International Project to Assess Potential of Renewable Energy

An international agency will map energy resources in 13 developing countries to demonstrate the high potential for renewable energy.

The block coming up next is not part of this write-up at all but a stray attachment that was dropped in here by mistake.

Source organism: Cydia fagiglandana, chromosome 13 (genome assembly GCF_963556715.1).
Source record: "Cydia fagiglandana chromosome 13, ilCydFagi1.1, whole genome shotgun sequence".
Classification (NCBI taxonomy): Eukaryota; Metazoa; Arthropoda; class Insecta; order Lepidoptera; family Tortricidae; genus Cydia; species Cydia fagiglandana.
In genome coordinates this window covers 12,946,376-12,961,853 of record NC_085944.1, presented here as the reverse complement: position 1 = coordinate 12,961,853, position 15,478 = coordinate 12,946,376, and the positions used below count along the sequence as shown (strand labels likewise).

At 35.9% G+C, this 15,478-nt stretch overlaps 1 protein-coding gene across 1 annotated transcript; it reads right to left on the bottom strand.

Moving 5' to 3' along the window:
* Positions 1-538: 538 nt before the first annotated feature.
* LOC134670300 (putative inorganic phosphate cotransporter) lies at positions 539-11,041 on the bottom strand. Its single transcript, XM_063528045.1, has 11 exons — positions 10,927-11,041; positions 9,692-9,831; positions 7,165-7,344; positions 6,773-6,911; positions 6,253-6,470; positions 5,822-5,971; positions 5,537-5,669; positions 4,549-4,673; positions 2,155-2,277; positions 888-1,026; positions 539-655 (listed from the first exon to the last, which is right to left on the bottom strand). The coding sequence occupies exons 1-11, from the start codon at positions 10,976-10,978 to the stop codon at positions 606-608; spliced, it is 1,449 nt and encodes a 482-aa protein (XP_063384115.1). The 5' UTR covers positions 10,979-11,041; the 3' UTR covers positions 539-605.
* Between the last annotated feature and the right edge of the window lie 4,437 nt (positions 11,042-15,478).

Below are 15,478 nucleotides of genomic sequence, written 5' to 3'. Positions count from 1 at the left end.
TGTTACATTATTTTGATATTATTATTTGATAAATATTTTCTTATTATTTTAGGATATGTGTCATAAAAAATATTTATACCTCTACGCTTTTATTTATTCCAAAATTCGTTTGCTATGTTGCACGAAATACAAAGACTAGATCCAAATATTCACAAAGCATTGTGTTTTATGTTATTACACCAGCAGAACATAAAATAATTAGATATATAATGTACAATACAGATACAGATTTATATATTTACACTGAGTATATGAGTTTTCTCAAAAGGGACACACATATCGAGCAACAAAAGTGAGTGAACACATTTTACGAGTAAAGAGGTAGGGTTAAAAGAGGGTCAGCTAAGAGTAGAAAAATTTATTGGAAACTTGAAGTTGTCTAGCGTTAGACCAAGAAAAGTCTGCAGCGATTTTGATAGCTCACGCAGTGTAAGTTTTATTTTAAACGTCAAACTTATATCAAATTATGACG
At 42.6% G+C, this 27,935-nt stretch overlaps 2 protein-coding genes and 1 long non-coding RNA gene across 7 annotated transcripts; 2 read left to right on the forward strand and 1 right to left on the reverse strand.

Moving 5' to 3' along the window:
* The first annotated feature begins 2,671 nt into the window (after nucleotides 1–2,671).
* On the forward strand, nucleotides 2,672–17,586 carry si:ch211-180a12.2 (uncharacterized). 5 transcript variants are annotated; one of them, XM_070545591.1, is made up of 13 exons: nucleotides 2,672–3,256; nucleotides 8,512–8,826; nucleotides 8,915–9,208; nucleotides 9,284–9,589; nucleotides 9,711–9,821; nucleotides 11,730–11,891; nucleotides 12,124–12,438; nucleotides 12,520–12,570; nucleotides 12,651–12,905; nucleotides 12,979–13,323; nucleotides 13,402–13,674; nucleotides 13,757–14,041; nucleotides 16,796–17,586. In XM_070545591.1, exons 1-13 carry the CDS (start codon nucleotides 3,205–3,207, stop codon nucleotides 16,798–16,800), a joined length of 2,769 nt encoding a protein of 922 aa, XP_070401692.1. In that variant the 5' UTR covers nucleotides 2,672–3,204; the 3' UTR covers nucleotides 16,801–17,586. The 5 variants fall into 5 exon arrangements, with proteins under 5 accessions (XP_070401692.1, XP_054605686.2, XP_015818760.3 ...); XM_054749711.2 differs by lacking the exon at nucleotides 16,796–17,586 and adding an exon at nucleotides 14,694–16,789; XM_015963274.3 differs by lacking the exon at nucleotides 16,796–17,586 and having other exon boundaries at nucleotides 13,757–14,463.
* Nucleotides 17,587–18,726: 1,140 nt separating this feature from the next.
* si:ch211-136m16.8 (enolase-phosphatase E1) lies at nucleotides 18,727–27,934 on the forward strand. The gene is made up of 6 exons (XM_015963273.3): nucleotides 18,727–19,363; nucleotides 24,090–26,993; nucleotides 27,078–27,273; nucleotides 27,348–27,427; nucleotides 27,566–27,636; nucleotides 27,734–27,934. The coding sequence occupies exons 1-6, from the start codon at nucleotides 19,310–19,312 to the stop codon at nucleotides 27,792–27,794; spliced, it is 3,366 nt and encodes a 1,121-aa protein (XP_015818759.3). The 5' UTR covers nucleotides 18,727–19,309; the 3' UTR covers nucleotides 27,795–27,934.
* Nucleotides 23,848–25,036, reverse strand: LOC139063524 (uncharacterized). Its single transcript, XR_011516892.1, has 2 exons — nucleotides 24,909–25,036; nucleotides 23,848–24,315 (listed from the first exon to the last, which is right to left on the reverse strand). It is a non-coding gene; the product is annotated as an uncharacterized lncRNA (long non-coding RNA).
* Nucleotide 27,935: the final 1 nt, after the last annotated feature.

NAIROBI, Kenya, KE, 2002-01-10 [] “While the costs of renewable energies like solar and wind have been tumbling in recent years, obstacles remain to their widespread deployment, particularly in developing countries,” said Klaus Toepfer, executive director of the United Nations Education Project. “If we can accelerate the deployment of renewable energy, we can not only bring down the costs but also help in the fight against global warming and poverty.” The ‘Solar & Wind Energy Survey Assessment’ will map the solar and wind resources in Bangladesh, Brazil, China, Cuba, El Salvador, Ethiopia, Ghana, Guatemala, Honduras, Kenya, Nepal, Nicaragua and Sri Lanka. UNEP and the Global Environment Facility (a joint program of UNEP, United Nations Development Program and the World Bank) will provide US$7 million of the $9.3 million to fund a three-year pilot of SWERA. By providing accurate information, the project will provide investors with sites that offer reasonable financial returns. The findings will be linked with a Geographical Information System so developers can pinpoint promising locations on the Internet. “One of these is the uncertainty about the size and intensity of the solar and wind resource,” adds Tospfer. “The SWERA project aims to bridge this knowledge gap so potential investors can know, with a great deal of accuracy, the locations where they can secure a good and reasonable return.” Initial work has been undertaken in the Philippines, where the potential for wind power had been estimated at 100 MW for the coming decade. Following the survey, the estimate of potential capacity was increased to 480 MW by 2008 and 2,000 MW by 2015. The Philippine National Oil Corp conducted a pre-feasibility study for a 40 MW windfarm within six months of the completion of the atlas. Other participants in SWERA include the U.S. National Renewable Energy Laboratory, State University of New York, Danish National Laboratory, Tata Energy Research Institute and the space agencies of Germany and Brazil. The shortage of energy in developing countries is driving more people into poverty, explains UNEP, and the lack of energy resources has severe environmental consequences. The project launch precedes UNEP’s Global Ministerial Environment Forum, to be held in Colombia in February, where clean energy is expected to be high on the agenda of the world’s environment ministers. It also follows a G8 Renewable Energy Task Force report in August, which estimated that renewable energy could be delivered to one billion people by 2010 if obstacles were overcome. Negotiations over climate change are expected to prompt developed countries to seek sites in developing nations where wind and solar power can be deployed, explains UNEP. Various mechanisms will allow industrialized nations to offset their greenhouse gases emissions through green energy schemes in the developing world.
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